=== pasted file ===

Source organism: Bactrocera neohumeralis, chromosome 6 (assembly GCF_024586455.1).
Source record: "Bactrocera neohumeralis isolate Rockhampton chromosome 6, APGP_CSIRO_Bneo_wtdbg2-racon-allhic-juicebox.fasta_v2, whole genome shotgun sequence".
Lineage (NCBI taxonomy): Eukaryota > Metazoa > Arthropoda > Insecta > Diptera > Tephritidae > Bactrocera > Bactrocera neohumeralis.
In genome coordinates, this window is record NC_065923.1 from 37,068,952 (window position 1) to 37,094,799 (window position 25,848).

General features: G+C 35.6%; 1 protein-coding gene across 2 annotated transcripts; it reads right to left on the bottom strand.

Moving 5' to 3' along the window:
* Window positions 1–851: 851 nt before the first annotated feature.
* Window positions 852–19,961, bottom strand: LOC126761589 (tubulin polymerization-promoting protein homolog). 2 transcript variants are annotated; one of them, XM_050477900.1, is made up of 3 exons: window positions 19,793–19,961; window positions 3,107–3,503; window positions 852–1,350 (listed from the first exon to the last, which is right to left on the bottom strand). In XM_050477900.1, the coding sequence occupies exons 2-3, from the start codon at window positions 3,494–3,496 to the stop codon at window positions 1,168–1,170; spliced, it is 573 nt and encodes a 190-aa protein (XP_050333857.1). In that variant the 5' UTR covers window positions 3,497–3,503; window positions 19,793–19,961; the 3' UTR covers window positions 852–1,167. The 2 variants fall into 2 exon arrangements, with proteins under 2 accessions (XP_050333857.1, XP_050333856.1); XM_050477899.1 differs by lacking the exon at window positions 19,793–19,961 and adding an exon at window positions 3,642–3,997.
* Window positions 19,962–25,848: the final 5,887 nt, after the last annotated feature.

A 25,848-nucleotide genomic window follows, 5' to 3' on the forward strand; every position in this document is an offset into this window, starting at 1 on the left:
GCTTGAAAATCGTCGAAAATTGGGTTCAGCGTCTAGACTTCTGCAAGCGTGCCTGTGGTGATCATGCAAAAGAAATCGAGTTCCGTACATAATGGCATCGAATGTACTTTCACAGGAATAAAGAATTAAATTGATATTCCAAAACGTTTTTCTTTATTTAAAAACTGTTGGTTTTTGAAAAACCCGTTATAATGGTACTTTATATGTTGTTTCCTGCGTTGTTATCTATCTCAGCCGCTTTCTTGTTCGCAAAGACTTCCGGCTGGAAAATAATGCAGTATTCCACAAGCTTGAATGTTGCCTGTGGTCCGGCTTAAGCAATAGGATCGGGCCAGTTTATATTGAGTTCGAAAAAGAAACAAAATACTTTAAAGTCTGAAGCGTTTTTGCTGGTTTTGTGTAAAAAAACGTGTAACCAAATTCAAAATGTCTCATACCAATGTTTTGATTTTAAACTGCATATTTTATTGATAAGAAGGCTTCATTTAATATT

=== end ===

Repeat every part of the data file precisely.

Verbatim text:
Source organism: Bactrocera neohumeralis, chromosome 6 (assembly GCF_024586455.1).
Source record: "Bactrocera neohumeralis isolate Rockhampton chromosome 6, APGP_CSIRO_Bneo_wtdbg2-racon-allhic-juicebox.fasta_v2, whole genome shotgun sequence".
Lineage (NCBI taxonomy): Eukaryota > Metazoa > Arthropoda > Insecta > Diptera > Tephritidae > Bactrocera > Bactrocera neohumeralis.
In genome coordinates, this window is record NC_065923.1 from 37,068,952 (window position 1) to 37,094,799 (window position 25,848).

General features: G+C 35.6%; 1 protein-coding gene across 2 annotated transcripts; it reads right to left on the bottom strand.

Moving 5' to 3' along the window:
* Window positions 1–851: 851 nt before the first annotated feature.
* Window positions 852–19,961, bottom strand: LOC126761589 (tubulin polymerization-promoting protein homolog). 2 transcript variants are annotated; one of them, XM_050477900.1, is made up of 3 exons: window positions 19,793–19,961; window positions 3,107–3,503; window positions 852–1,350 (listed from the first exon to the last, which is right to left on the bottom strand). In XM_050477900.1, the coding sequence occupies exons 2-3, from the start codon at window positions 3,494–3,496 to the stop codon at window positions 1,168–1,170; spliced, it is 573 nt and encodes a 190-aa protein (XP_050333857.1). In that variant the 5' UTR covers window positions 3,497–3,503; window positions 19,793–19,961; the 3' UTR covers window positions 852–1,167. The 2 variants fall into 2 exon arrangements, with proteins under 2 accessions (XP_050333857.1, XP_050333856.1); XM_050477899.1 differs by lacking the exon at window positions 19,793–19,961 and adding an exon at window positions 3,642–3,997.
* Window positions 19,962–25,848: the final 5,887 nt, after the last annotated feature.

A 25,848-nucleotide genomic window follows, 5' to 3' on the forward strand; every position in this document is an offset into this window, starting at 1 on the left:
GCTTGAAAATCGTCGAAAATTGGGTTCAGCGTCTAGACTTCTGCAAGCGTGCCTGTGGTGATCATGCAAAAGAAATCGAGTTCCGTACATAATGGCATCGAATGTACTTTCACAGGAATAAAGAATTAAATTGATATTCCAAAACGTTTTTCTTTATTTAAAAACTGTTGGTTTTTGAAAAACCCGTTATAATGGTACTTTATATGTTGTTTCCTGCGTTGTTATCTATCTCAGCCGCTTTCTTGTTCGCAAAGACTTCCGGCTGGAAAATAATGCAGTATTCCACAAGCTTGAATGTTGCCTGTGGTCCGGCTTAAGCAATAGGATCGGGCCAGTTTATATTGAGTTCGAAAAAGAAACAAAATACTTTAAAGTCTGAAGCGTTTTTGCTGGTTTTGTGTAAAAAAACGTGTAACCAAATTCAAAATGTCTCATACCAATGTTTTGATTTTAAACTGCATATTTTATTGATAAGAAGGCTTCATTTAATATT